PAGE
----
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Front. Energy Res. | doi: 10.3389/fenrg.2019.00033

Identifying Ecological Distribution Conflicts around the Inter-Regional Flow of Energy in Turkey: A Mapping Exercise

  • 1Istanbul Policy Center, Sabanci University, Turkey
  • 2Department of Economics, Yeditepe University, Turkey

The consumption of more energy in Turkey is seen as a precondition for the economic and social development of the country in line with its comprehensive ideology of modernization and progress, and hence, a rather aggressive strategy in energy infrastructure investments is adopted since mid 2000s. Because of this aggressive strategy involving expropriation and enclosure of commons societal unrest against the electricity plants at local scale escalated even further, creating numerous local environmental justice conflicts all over the country.

While electricity generation in Turkey is mostly carried out at the rural setting, electricity is consumed mostly in the urban setting, where both the household and industrial consumption levels are higher. A comparison of the regional distribution of electricity generation and consumption in Turkey shows that while the electricity generation capacity is concentrated in some cities – Izmir, Sakarya, Adana, Hatay, Zonguldak, Çanakkale, Muğla, and Samsun to name a few – it is mostly consumed in the urbanised centres of the country, more particularly in Istanbul, Kocaeli, Bursa, Ankara, and Izmir (the industrialised cities, considered as the engine of growth in the country). Hence, it would not be wrong to say that some cities such as Çanakkale and Zonguldak are designated as “ecological sacrifice zones” for the sake of national growth, illustrating well how Turkey prioritises economic growth (and thus industrialisation) over just ecological distribution.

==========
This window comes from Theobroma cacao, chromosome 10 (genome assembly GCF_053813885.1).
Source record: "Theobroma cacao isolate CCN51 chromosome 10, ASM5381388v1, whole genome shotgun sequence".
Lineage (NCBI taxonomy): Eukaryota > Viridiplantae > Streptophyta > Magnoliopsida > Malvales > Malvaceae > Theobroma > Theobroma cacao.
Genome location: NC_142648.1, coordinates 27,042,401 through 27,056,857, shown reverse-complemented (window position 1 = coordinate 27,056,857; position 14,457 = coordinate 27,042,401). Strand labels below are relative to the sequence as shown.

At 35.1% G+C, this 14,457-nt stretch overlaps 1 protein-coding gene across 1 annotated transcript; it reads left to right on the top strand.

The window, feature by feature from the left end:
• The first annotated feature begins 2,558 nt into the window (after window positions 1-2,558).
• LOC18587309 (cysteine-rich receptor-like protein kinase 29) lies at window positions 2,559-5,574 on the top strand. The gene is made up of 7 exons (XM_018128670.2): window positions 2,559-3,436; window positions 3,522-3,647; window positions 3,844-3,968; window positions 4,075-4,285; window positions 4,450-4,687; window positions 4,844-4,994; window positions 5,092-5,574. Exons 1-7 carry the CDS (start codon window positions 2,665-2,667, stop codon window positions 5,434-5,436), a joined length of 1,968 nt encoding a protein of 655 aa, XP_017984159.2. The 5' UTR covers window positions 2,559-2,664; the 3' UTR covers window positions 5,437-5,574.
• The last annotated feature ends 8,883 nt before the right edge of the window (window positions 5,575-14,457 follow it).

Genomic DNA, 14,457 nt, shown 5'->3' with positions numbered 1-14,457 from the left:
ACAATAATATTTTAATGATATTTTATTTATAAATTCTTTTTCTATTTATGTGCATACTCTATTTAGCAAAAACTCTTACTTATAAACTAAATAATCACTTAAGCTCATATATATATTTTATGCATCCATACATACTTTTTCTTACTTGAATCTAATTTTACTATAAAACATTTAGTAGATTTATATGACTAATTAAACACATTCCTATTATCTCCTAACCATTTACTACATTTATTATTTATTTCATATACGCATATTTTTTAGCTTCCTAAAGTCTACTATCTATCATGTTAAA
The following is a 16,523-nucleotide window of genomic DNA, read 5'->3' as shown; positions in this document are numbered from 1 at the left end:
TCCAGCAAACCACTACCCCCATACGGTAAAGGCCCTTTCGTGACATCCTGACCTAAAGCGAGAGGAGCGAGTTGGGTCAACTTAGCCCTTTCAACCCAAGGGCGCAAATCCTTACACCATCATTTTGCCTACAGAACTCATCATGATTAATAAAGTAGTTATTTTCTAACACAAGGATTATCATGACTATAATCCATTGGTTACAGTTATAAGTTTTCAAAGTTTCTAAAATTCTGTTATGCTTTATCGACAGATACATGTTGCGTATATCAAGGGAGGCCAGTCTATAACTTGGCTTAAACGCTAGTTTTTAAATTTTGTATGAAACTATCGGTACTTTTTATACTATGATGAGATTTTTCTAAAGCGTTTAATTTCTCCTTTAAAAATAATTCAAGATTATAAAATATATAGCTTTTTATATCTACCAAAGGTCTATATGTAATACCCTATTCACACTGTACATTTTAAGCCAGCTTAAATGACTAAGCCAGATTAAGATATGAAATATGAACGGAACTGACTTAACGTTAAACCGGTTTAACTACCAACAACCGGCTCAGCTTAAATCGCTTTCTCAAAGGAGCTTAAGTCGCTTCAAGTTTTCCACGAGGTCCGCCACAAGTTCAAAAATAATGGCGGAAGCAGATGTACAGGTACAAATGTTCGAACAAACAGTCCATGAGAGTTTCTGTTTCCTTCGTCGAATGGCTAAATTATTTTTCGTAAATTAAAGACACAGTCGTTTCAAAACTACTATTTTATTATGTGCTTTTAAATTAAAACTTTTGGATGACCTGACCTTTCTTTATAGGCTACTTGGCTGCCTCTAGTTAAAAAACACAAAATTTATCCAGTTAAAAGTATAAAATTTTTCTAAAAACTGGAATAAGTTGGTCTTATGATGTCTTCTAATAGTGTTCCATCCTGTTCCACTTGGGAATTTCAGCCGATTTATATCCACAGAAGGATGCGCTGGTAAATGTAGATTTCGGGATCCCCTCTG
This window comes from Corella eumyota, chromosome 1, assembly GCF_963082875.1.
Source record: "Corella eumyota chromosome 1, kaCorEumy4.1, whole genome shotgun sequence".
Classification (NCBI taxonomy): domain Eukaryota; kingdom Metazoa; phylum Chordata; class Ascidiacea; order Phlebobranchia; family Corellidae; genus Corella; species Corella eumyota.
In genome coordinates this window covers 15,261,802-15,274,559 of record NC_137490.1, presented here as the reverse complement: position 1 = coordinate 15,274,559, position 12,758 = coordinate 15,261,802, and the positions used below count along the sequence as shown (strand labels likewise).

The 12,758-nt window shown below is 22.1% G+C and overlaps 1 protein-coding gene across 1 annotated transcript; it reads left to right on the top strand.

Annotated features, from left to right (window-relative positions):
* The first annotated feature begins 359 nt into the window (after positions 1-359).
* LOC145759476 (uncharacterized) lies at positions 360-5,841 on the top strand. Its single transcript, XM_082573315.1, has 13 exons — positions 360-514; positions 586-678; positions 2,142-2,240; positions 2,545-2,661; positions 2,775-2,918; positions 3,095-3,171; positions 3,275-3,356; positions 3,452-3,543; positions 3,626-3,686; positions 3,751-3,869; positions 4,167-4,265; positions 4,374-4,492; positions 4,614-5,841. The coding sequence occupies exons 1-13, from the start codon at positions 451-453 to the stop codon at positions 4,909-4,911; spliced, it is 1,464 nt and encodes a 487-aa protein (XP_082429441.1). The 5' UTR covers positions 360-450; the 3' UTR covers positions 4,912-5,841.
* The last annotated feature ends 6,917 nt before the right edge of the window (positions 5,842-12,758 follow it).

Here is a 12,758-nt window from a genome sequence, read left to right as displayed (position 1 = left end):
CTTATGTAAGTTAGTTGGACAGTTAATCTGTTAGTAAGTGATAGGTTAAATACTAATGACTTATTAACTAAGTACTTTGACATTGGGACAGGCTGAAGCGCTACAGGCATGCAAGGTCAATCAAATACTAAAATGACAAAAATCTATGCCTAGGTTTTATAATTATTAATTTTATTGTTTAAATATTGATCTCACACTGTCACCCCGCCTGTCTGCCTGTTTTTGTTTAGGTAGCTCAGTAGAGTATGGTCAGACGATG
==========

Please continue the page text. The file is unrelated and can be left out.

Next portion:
At this background, this paper focuses on the ecological distribution conflicts over electricity generation infrastructures and attempts to provide a mapping of the different electricity generation projects (in operation, under construction or planned) to better understand the urban-rural interplay over the electricity consumption and production. Hence, it attempts to shed light on the growing number of environmental conflicts for the last three decades, following the aggressive neo-liberal policies of modernisation and industrialisation.

Keywords: environmental justice, Energy Policy, environmental governance, Turkey, Ecological distribution conflicts

Received: 29 Jun 2018; Accepted: 11 Mar 2019.

Edited by:

Alevgul H. SORMAN, Basque centre for climate change, Spain

Reviewed by:

Hande Paker, Bahçeşehir University, Turkey
Akgün İlhan, Boğaziçi University, Turkey  

Copyright: © 2019 Aydın. This is an open-access article distributed under the terms of the Creative Commons Attribution License (CC BY). The use, distribution or reproduction in other forums is permitted, provided the original author(s) and the copyright owner(s) are credited and that the original publication in this journal is cited, in accordance with accepted academic practice. No use, distribution or reproduction is permitted which does not comply with these terms.

* Correspondence: Dr. Cem İskender Aydın, Istanbul Policy Center, Sabanci University, Istanbul, Turkey,